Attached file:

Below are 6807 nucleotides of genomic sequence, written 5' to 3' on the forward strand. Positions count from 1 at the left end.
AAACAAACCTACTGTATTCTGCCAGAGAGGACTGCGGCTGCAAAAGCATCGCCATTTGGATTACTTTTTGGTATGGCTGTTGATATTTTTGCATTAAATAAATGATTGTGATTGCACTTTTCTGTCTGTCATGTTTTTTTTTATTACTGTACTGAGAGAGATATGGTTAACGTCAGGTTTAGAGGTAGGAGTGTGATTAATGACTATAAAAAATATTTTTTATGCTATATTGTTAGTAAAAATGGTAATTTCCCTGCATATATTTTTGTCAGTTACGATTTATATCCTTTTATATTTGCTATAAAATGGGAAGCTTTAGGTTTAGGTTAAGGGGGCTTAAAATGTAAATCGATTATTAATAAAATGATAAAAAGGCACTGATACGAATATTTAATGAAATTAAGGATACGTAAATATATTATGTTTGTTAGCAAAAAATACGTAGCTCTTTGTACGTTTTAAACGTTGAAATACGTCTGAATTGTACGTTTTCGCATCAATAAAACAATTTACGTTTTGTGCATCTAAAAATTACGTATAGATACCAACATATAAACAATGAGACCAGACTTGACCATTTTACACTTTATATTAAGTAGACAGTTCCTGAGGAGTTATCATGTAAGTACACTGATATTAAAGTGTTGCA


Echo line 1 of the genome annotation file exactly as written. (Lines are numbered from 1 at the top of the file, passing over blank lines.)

Below are 6807 nucleotides of genomic sequence, written 5' to 3' on the forward strand. Positions count from 1 at the left end.